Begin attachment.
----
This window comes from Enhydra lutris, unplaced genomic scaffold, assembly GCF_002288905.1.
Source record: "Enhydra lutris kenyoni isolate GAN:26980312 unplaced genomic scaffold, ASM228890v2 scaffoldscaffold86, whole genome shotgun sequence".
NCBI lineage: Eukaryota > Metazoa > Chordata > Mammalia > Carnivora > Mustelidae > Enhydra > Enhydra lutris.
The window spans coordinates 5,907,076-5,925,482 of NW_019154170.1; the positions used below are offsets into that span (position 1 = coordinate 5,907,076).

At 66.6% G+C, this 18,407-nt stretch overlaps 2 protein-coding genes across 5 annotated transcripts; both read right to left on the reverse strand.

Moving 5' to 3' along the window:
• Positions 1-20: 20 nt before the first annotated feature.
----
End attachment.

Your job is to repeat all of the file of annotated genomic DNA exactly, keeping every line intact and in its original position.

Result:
This window comes from Enhydra lutris, unplaced genomic scaffold, assembly GCF_002288905.1.
Source record: "Enhydra lutris kenyoni isolate GAN:26980312 unplaced genomic scaffold, ASM228890v2 scaffoldscaffold86, whole genome shotgun sequence".
NCBI lineage: Eukaryota > Metazoa > Chordata > Mammalia > Carnivora > Mustelidae > Enhydra > Enhydra lutris.
The window spans coordinates 5,907,076-5,925,482 of NW_019154170.1; the positions used below are offsets into that span (position 1 = coordinate 5,907,076).

At 66.6% G+C, this 18,407-nt stretch overlaps 2 protein-coding genes across 5 annotated transcripts; both read right to left on the reverse strand.

Moving 5' to 3' along the window:
• Positions 1-20: 20 nt before the first annotated feature.